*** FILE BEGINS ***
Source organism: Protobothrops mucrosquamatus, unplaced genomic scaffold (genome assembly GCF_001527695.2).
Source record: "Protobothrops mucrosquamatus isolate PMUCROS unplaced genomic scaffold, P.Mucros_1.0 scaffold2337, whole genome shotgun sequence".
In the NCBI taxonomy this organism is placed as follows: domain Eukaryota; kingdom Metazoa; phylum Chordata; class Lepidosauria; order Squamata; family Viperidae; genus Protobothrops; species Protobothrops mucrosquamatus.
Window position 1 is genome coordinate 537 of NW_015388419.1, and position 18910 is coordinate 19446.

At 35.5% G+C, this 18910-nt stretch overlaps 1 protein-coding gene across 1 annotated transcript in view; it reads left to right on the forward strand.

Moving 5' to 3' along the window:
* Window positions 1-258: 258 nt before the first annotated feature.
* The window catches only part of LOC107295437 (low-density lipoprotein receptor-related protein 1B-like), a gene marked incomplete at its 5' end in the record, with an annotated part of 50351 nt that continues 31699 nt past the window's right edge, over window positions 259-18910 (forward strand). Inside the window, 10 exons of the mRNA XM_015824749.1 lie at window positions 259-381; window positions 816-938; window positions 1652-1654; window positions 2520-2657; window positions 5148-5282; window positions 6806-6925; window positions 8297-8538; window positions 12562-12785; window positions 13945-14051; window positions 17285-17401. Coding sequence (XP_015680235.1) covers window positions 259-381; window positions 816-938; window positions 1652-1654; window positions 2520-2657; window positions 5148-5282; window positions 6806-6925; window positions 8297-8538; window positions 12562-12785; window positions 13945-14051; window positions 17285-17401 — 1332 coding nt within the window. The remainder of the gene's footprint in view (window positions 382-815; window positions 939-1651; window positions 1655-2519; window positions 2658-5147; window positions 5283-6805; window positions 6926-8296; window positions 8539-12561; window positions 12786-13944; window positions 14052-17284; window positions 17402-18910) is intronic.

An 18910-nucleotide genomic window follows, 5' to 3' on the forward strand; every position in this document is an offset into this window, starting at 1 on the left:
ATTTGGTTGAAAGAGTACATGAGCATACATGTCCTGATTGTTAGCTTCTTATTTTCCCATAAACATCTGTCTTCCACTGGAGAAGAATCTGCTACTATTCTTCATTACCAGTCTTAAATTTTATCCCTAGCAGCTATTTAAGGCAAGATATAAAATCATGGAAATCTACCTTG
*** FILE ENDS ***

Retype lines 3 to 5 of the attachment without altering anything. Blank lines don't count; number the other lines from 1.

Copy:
In the NCBI taxonomy this organism is placed as follows: domain Eukaryota; kingdom Metazoa; phylum Chordata; class Lepidosauria; order Squamata; family Viperidae; genus Protobothrops; species Protobothrops mucrosquamatus.
Window position 1 is genome coordinate 537 of NW_015388419.1, and position 18910 is coordinate 19446.

At 35.5% G+C, this 18910-nt stretch overlaps 1 protein-coding gene across 1 annotated transcript in view; it reads left to right on the forward strand.